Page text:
In less than six hours we will have the next best thing after real election results, as voting ends at 10 P.M. and the three main television channels broadcast their exit polls. A few hours later, the first true results will come in. Meanwhile, all we have to go on are the hundreds of polls conducted over the last 100 days – and all of them have pretty much said the same thing.
The right-wing-religious bloc of parties supporting Prime Minister Benjamin Netanyahu has a clear majority in the next Knesset, while Likud-Yisrael Beiteinu has been steadily losing votes, but almost primarily within the rightist bloc, and almost always to Naftali Bennett's Habayit Hayehudi.
A few polls published toward the end of last week – the last polls allowed by law to be published – showed the overall gap in seats between the rightist-religious bloc and the center-left bloc slowly shrinking, down from about 66-54 in previous weeks to around 63-57.
The parties are continuing to conduct their own polls even today, and from what I’m hearing the main trends are holding – but, of course, it's difficult to separate reliable data from disinformation. So we will have to wait.
But while we wait, here are the 10 main reasons why the polls, though generally consistent, could all be wrong, and why the gap in favor of Netanyahu may either be much wider than we think, or might not exist at all.
1. Lack of voting patterns – Pollsters rely on previous elections to build their voter samples. But in an election with new parties in the center (Yesh Atid and Hatnuah) and the mergers of four parties on the right (Likud with Yisrael Beiteinu, and Habayit Hayehudi with National Union), there are no previous voting patterns to rely on and it is difficult to accurately balance the sample.
2. Election Day logistics – Israeli politicians like to say that strong organization and good logistics on Election Day can win parties an extra seat in the Knesset. This is true and favors particularly the older, more established parties (Likud and Labor), who still have veterans, and religious parties such as Habayit Hayehudi and Shas, who can rely on religious institutions to supply them with steady streams of volunteers. Newer parties just don't have the manpower or the experience.
3. Turnout – The 2009 elections had a relatively low turnout of 65 percent, and most polls predicted even less enthusiasm this time around. The polls were weighted accordingly, but the figures released by the Central Elections Committee so far seem to indicate a much higher turnout than expected. Polls that tried to analyze the wavering and stay-at-home voters showed that they were more left-leaning than the general public. If some of them do vote, it could change the overall picture.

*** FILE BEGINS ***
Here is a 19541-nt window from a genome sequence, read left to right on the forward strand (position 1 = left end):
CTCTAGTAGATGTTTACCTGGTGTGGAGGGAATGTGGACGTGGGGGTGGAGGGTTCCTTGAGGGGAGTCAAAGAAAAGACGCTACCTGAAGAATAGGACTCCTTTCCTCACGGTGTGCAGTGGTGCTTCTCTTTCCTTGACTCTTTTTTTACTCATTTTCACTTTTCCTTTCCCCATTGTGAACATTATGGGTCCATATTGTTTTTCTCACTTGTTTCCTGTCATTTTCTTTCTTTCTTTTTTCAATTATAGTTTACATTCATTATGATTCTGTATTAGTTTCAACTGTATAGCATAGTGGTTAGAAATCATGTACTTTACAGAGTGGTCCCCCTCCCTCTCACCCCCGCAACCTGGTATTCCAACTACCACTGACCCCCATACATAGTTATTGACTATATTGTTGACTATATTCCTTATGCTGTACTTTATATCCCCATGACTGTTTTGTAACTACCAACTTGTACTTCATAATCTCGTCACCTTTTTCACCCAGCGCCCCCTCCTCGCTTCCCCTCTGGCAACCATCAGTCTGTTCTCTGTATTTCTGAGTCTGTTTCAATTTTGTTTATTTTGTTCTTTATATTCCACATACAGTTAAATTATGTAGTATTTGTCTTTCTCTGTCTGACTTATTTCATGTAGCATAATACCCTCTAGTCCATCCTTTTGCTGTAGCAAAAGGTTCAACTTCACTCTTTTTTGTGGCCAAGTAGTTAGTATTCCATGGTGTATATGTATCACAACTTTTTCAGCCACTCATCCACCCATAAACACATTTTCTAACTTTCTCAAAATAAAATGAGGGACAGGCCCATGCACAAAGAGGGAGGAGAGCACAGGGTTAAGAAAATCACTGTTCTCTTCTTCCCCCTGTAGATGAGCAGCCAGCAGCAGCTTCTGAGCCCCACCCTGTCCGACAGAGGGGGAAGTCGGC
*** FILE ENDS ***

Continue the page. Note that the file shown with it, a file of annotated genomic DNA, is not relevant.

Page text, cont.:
4. The Israeli-Arab vote – Traditionally, Israeli Arabs have voted in smaller numbers than Jewish voters (only 52 percent in the last elections). If all of them voted, there would never be a right-wing government in Israel, but even if the Arab turnout is only similar to the Jewish one, that could boost the leftist bloc by at least three seats.
5. Small parties – Parties on the brink of the electoral threshold (2 percent of the vote) could have a significant effect on the division of seats. If, for example, Kadima scrapes through, that would mean two or three additional centrist Knesset members. The same is true for the right-wing bloc if neo-Kahanist Otzma Leyisrael gets in. If either fails to cross the threshold, the votes will be lost to their respective blocs and the balance will go to the other side. It has been almost impossible for the polls to predict the fortunes of the splinter parties.
6. Non-communal voters – Another method pollsters use to build their sample is the relative size of various communities and their expected votes. But the sector's political allegiances are not always clear-cut. Large numbers of Haredi voters prefer voting for secular parties, and many secularists seem to be planning to vote for religious Habayit Hayehudi. It is unclear also how many "Russian" voters are planning to vote for Avigdor Lieberman now that his Yisrael Beiteinu has merged with Likud.
7. Compromised pollsters – Many Israeli pollsters simultaneously conducted the same surveys for news organizations and for different political parties. Without casting aspersions against any specific pollster, data collected for parties – who have a clear interest in framing the polls in their favor – is tainted and should be considered suspect.
8. Untrusting voters – Many Israelis, especially those who have been brought up in totalitarian societies or live in insular communities, are extremely suspicious of phone calls from polling companies. They find it hard to believe that their voting intentions will be kept secret and tend to play it safe by saying they will vote for the party in power or the party that their friends and family expect them to vote for.
9. Outdated polling techniques – Most political polling is still conducted by phoning landlines, but many voters, especially younger ones, only use mobile phones these days. Some polls have included cell-phone users, but the polling companies are still unsure what the correct proportion of these should be in the sample. This could result in an entire young generation of voters being under- or over-represented in the polls.
10. It's the system – The truth is that Israeli polls generally get the results wrong and at best are reliable enough to detect voting trends, not predict the actual division of seats in the Knesset. This isn't due to a lack of professional pollsters, but to the unique nature of Israel's voting system. A multi-party system of proportional representation contains a vastly larger number of variables to be worked out than systems based on first-past-the-post races, most of which are between two or three large parties.